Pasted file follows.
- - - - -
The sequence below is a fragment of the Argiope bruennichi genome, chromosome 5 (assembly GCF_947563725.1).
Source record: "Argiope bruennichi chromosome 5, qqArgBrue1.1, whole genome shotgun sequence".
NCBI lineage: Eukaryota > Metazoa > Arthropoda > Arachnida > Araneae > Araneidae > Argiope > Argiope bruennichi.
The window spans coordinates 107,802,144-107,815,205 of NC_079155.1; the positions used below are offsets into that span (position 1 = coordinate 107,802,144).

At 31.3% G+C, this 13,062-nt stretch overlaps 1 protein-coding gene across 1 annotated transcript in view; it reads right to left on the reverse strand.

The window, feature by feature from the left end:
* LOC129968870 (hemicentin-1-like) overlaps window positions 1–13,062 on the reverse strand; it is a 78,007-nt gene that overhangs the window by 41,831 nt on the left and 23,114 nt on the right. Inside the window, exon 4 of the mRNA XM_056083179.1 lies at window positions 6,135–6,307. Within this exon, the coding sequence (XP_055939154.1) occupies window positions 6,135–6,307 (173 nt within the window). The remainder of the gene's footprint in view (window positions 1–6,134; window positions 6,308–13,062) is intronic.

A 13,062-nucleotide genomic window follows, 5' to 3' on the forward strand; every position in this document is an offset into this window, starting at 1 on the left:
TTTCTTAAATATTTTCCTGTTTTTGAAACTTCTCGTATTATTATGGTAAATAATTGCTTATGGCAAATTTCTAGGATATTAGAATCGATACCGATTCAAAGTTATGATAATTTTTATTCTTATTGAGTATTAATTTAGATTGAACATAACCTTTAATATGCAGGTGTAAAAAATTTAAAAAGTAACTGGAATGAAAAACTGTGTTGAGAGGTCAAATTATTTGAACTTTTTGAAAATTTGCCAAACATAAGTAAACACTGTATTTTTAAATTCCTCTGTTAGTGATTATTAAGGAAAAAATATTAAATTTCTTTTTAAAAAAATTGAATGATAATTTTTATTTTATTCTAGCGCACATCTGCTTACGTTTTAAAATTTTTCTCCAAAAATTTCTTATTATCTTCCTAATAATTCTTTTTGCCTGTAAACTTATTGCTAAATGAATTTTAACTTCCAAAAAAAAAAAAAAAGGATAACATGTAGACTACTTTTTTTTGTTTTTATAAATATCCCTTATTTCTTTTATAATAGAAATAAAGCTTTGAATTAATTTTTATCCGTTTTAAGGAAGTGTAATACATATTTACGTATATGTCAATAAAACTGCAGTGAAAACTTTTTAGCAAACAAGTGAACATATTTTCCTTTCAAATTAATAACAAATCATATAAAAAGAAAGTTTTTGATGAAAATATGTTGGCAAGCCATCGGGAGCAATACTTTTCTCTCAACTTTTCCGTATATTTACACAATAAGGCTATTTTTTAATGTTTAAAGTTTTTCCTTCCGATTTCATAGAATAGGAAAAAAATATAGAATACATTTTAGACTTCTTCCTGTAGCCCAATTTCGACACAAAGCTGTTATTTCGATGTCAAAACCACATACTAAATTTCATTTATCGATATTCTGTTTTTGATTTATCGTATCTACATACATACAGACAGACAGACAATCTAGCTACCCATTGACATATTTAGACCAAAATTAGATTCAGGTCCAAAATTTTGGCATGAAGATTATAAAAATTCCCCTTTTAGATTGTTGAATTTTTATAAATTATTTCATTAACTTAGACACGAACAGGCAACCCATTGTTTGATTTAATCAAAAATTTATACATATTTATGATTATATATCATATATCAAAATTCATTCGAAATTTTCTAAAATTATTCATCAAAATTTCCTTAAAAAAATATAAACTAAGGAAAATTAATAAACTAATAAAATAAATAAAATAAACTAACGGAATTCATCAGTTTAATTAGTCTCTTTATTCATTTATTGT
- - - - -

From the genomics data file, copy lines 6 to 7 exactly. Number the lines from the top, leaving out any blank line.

The window, feature by feature from the left end:
* LOC129968870 (hemicentin-1-like) overlaps window positions 1–13,062 on the reverse strand; it is a 78,007-nt gene that overhangs the window by 41,831 nt on the left and 23,114 nt on the right. Inside the window, exon 4 of the mRNA XM_056083179.1 lies at window positions 6,135–6,307. Within this exon, the coding sequence (XP_055939154.1) occupies window positions 6,135–6,307 (173 nt within the window). The remainder of the gene's footprint in view (window positions 1–6,134; window positions 6,308–13,062) is intronic.